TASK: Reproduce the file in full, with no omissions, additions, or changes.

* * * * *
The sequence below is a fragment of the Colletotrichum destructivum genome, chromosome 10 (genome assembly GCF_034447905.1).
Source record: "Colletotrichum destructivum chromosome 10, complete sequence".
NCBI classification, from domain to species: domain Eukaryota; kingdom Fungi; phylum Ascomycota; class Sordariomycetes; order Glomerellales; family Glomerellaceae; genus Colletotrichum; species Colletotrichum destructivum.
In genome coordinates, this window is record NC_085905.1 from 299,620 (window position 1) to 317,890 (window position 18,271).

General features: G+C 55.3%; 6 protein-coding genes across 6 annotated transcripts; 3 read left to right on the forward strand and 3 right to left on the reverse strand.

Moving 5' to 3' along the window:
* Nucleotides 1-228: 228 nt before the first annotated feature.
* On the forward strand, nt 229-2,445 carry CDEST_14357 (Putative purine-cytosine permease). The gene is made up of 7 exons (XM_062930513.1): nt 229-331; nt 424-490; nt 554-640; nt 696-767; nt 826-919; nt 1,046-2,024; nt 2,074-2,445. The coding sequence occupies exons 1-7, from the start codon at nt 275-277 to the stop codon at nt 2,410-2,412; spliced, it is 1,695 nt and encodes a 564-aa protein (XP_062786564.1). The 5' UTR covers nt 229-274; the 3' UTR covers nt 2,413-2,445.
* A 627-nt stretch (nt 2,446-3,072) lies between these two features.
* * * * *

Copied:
The sequence below is a fragment of the Colletotrichum destructivum genome, chromosome 10 (genome assembly GCF_034447905.1).
Source record: "Colletotrichum destructivum chromosome 10, complete sequence".
NCBI classification, from domain to species: domain Eukaryota; kingdom Fungi; phylum Ascomycota; class Sordariomycetes; order Glomerellales; family Glomerellaceae; genus Colletotrichum; species Colletotrichum destructivum.
In genome coordinates, this window is record NC_085905.1 from 299,620 (window position 1) to 317,890 (window position 18,271).

General features: G+C 55.3%; 6 protein-coding genes across 6 annotated transcripts; 3 read left to right on the forward strand and 3 right to left on the reverse strand.

Moving 5' to 3' along the window:
* Nucleotides 1-228: 228 nt before the first annotated feature.
* On the forward strand, nt 229-2,445 carry CDEST_14357 (Putative purine-cytosine permease). The gene is made up of 7 exons (XM_062930513.1): nt 229-331; nt 424-490; nt 554-640; nt 696-767; nt 826-919; nt 1,046-2,024; nt 2,074-2,445. The coding sequence occupies exons 1-7, from the start codon at nt 275-277 to the stop codon at nt 2,410-2,412; spliced, it is 1,695 nt and encodes a 564-aa protein (XP_062786564.1). The 5' UTR covers nt 229-274; the 3' UTR covers nt 2,413-2,445.
* A 627-nt stretch (nt 2,446-3,072) lies between these two features.